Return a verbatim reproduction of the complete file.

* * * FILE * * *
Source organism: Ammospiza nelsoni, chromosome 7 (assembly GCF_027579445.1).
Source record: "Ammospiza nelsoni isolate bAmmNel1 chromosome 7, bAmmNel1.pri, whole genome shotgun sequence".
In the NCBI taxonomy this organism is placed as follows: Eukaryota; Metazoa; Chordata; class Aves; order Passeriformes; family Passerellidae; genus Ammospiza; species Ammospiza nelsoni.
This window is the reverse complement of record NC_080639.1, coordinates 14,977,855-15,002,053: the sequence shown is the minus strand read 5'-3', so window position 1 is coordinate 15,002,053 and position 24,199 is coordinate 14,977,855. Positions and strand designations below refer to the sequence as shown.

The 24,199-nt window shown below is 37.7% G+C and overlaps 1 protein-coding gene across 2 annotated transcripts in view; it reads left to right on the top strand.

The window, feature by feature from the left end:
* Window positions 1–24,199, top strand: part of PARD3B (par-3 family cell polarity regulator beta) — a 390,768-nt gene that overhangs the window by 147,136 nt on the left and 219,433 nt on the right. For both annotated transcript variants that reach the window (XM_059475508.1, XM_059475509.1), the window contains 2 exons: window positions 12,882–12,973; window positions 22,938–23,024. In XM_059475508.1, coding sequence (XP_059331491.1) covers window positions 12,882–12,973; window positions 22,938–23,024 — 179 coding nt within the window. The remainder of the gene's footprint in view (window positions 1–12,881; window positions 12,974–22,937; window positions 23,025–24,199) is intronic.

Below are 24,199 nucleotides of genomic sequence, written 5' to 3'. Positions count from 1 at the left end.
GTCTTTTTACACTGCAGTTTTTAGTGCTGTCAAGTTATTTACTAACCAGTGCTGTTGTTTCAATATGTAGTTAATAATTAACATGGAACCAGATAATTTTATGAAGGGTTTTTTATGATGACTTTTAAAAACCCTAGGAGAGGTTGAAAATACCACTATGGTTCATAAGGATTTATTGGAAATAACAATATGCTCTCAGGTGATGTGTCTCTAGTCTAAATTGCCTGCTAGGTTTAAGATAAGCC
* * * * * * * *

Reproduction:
Source organism: Ammospiza nelsoni, chromosome 7 (assembly GCF_027579445.1).
Source record: "Ammospiza nelsoni isolate bAmmNel1 chromosome 7, bAmmNel1.pri, whole genome shotgun sequence".
In the NCBI taxonomy this organism is placed as follows: Eukaryota; Metazoa; Chordata; class Aves; order Passeriformes; family Passerellidae; genus Ammospiza; species Ammospiza nelsoni.
This window is the reverse complement of record NC_080639.1, coordinates 14,977,855-15,002,053: the sequence shown is the minus strand read 5'-3', so window position 1 is coordinate 15,002,053 and position 24,199 is coordinate 14,977,855. Positions and strand designations below refer to the sequence as shown.

The 24,199-nt window shown below is 37.7% G+C and overlaps 1 protein-coding gene across 2 annotated transcripts in view; it reads left to right on the top strand.

The window, feature by feature from the left end:
* Window positions 1–24,199, top strand: part of PARD3B (par-3 family cell polarity regulator beta) — a 390,768-nt gene that overhangs the window by 147,136 nt on the left and 219,433 nt on the right. For both annotated transcript variants that reach the window (XM_059475508.1, XM_059475509.1), the window contains 2 exons: window positions 12,882–12,973; window positions 22,938–23,024. In XM_059475508.1, coding sequence (XP_059331491.1) covers window positions 12,882–12,973; window positions 22,938–23,024 — 179 coding nt within the window. The remainder of the gene's footprint in view (window positions 1–12,881; window positions 12,974–22,937; window positions 23,025–24,199) is intronic.

Below are 24,199 nucleotides of genomic sequence, written 5' to 3'. Positions count from 1 at the left end.
GTCTTTTTACACTGCAGTTTTTAGTGCTGTCAAGTTATTTACTAACCAGTGCTGTTGTTTCAATATGTAGTTAATAATTAACATGGAACCAGATAATTTTATGAAGGGTTTTTTATGATGACTTTTAAAAACCCTAGGAGAGGTTGAAAATACCACTATGGTTCATAAGGATTTATTGGAAATAACAATATGCTCTCAGGTGATGTGTCTCTAGTCTAAATTGCCTGCTAGGTTTAAGATAAGCC